Sales at Comet stores open at least a year dropped 15 percent in the three months ended April 30, the London-based retailer said today. That was worse than the previous quarter’s 7.3 percent drop and the average estimate of four analysts compiled by Bloomberg News of an 11 percent decline. Sales also worsened in Spain, the company said.
Comet’s same-store sales will continue to fall in the year to come, Chief Executive Officer Thierry Falque-Pierrotin said on a conference call today. The 248-outlet chain is struggling to arrest the decline in revenue as U.K. consumers defer spending on major purchases. Kesa also owns the Darty chain in France, its largest unit, where revenue rose 7.6 percent in the quarter.
“U.K. trading deteriorated significantly since early January,” and Spain showed a similar decline, Matthew McEachran, an analyst at Singer Capital in London, said in a report to clients.
Kesa rose as much as 1.9 percent to 139.9 pence and was up 1.5 percent as of 9:32 a.m. in London trading, reversing a drop of as much as 3.1 percent earlier in the day.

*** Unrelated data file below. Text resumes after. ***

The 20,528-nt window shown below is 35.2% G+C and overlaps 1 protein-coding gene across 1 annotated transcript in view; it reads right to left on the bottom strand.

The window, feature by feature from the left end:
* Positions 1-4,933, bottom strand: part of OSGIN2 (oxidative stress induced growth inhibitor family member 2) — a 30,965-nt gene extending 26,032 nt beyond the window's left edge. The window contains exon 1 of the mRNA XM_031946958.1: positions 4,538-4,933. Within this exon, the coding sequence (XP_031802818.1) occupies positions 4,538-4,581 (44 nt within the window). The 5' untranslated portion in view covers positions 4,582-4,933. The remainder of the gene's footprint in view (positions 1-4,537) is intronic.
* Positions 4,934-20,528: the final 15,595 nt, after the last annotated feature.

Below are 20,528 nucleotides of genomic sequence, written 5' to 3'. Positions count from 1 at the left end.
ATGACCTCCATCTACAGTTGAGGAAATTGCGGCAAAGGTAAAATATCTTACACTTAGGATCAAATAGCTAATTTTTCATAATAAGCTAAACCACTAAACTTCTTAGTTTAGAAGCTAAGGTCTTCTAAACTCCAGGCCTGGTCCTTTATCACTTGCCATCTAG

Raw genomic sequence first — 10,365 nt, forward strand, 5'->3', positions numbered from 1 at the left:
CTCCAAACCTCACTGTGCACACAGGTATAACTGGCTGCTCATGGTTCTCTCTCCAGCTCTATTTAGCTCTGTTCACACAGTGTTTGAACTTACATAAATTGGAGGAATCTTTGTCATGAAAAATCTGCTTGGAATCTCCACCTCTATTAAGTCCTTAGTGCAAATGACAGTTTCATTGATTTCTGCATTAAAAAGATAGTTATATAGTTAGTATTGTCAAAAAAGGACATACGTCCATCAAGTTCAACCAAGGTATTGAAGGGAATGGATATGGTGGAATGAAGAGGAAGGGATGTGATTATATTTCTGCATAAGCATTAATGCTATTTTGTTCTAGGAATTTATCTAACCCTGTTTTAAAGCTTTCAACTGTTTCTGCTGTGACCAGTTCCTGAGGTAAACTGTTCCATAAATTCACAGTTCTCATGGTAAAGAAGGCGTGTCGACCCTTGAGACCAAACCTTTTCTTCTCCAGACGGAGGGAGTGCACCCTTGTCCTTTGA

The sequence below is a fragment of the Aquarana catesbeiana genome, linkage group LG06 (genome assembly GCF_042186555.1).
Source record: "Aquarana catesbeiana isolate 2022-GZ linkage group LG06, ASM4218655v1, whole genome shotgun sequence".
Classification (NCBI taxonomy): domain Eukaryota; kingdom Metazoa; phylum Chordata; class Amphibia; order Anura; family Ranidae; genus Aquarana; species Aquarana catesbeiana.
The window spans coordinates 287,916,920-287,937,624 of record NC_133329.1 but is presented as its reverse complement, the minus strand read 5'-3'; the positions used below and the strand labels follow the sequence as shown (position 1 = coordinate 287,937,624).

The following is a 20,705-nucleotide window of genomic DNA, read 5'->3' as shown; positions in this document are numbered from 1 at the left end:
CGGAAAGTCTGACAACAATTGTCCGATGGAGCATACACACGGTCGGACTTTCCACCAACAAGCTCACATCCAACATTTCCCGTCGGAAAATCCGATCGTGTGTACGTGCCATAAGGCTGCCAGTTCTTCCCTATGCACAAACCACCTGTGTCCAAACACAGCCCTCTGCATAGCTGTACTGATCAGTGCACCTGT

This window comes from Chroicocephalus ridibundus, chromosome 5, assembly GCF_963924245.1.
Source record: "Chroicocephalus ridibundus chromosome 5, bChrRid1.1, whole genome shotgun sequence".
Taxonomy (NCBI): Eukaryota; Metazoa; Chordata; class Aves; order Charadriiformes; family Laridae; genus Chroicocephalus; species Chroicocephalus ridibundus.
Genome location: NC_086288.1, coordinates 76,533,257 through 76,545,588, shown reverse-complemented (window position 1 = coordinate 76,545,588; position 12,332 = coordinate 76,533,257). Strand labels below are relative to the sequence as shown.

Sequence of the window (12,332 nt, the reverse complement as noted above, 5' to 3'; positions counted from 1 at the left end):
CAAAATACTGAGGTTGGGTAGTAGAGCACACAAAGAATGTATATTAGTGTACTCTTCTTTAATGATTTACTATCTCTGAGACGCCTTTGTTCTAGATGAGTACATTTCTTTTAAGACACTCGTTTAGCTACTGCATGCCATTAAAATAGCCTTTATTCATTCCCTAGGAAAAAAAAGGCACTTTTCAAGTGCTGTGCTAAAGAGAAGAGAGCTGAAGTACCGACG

Kesa, which Sky News reported on May 9 may receive takeover bids from leveraged buyout firms including PAI Partners, said the U.K. market is becoming more price competitive, with customers shifting toward online purchasing.
Comet is accelerating a store refit program, adding more small, domestic appliances and expanding its Web offering to compensate for the slowdown. The chain lost its U.K. managing director a week ago when Hugh Harvey resigned.
“We know the first quarter is going to be tough,” CEO Falque-Pierrotin said on the call. “Turning around a retail company takes time. You can’t do it overnight.”
Kesa said adjusted pretax profit for the year will be “in line” with average analyst estimates. The retailer said in January that earnings would be at the lower end of estimates.
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